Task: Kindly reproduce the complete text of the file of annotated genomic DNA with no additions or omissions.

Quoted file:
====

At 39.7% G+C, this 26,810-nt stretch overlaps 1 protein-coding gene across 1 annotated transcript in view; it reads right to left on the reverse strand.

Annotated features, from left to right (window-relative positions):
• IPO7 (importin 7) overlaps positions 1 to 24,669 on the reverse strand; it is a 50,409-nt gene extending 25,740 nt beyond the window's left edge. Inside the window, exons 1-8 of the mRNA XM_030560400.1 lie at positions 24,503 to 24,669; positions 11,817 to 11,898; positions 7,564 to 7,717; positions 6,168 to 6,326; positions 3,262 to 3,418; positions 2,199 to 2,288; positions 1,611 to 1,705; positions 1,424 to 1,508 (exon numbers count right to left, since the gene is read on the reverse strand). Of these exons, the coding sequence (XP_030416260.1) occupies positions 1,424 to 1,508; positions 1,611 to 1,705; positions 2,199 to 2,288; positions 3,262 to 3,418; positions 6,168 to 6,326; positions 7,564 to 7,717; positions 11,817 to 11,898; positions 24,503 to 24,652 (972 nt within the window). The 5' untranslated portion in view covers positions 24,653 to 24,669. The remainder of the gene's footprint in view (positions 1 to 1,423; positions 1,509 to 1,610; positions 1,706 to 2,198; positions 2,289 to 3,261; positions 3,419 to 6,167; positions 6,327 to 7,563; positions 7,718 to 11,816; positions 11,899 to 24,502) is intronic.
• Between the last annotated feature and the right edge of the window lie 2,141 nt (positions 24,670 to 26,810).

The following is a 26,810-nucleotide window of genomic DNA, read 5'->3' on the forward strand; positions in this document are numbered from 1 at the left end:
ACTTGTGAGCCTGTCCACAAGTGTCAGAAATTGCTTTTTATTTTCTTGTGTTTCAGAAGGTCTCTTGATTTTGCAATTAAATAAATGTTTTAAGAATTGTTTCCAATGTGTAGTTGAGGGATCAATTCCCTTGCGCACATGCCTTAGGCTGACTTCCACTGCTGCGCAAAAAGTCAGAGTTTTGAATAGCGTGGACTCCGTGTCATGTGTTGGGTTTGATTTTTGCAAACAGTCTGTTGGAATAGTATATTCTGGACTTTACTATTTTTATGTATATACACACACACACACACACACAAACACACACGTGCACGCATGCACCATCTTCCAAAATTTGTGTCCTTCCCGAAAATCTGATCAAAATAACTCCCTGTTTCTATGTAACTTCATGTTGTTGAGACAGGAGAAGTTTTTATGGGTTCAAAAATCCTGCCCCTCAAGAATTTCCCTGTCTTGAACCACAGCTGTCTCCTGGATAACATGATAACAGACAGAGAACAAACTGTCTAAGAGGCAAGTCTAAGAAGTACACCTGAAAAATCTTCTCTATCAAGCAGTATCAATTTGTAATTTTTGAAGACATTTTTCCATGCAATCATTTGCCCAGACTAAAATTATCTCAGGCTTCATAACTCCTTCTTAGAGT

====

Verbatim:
At 39.7% G+C, this 26,810-nt stretch overlaps 1 protein-coding gene across 1 annotated transcript in view; it reads right to left on the reverse strand.

Annotated features, from left to right (window-relative positions):
• IPO7 (importin 7) overlaps positions 1 to 24,669 on the reverse strand; it is a 50,409-nt gene extending 25,740 nt beyond the window's left edge. Inside the window, exons 1-8 of the mRNA XM_030560400.1 lie at positions 24,503 to 24,669; positions 11,817 to 11,898; positions 7,564 to 7,717; positions 6,168 to 6,326; positions 3,262 to 3,418; positions 2,199 to 2,288; positions 1,611 to 1,705; positions 1,424 to 1,508 (exon numbers count right to left, since the gene is read on the reverse strand). Of these exons, the coding sequence (XP_030416260.1) occupies positions 1,424 to 1,508; positions 1,611 to 1,705; positions 2,199 to 2,288; positions 3,262 to 3,418; positions 6,168 to 6,326; positions 7,564 to 7,717; positions 11,817 to 11,898; positions 24,503 to 24,652 (972 nt within the window). The 5' untranslated portion in view covers positions 24,653 to 24,669. The remainder of the gene's footprint in view (positions 1 to 1,423; positions 1,509 to 1,610; positions 1,706 to 2,198; positions 2,289 to 3,261; positions 3,419 to 6,167; positions 6,327 to 7,563; positions 7,718 to 11,816; positions 11,899 to 24,502) is intronic.
• Between the last annotated feature and the right edge of the window lie 2,141 nt (positions 24,670 to 26,810).

The following is a 26,810-nucleotide window of genomic DNA, read 5'->3' on the forward strand; positions in this document are numbered from 1 at the left end:
ACTTGTGAGCCTGTCCACAAGTGTCAGAAATTGCTTTTTATTTTCTTGTGTTTCAGAAGGTCTCTTGATTTTGCAATTAAATAAATGTTTTAAGAATTGTTTCCAATGTGTAGTTGAGGGATCAATTCCCTTGCGCACATGCCTTAGGCTGACTTCCACTGCTGCGCAAAAAGTCAGAGTTTTGAATAGCGTGGACTCCGTGTCATGTGTTGGGTTTGATTTTTGCAAACAGTCTGTTGGAATAGTATATTCTGGACTTTACTATTTTTATGTATATACACACACACACACACACACAAACACACACGTGCACGCATGCACCATCTTCCAAAATTTGTGTCCTTCCCGAAAATCTGATCAAAATAACTCCCTGTTTCTATGTAACTTCATGTTGTTGAGACAGGAGAAGTTTTTATGGGTTCAAAAATCCTGCCCCTCAAGAATTTCCCTGTCTTGAACCACAGCTGTCTCCTGGATAACATGATAACAGACAGAGAACAAACTGTCTAAGAGGCAAGTCTAAGAAGTACACCTGAAAAATCTTCTCTATCAAGCAGTATCAATTTGTAATTTTTGAAGACATTTTTCCATGCAATCATTTGCCCAGACTAAAATTATCTCAGGCTTCATAACTCCTTCTTAGAGT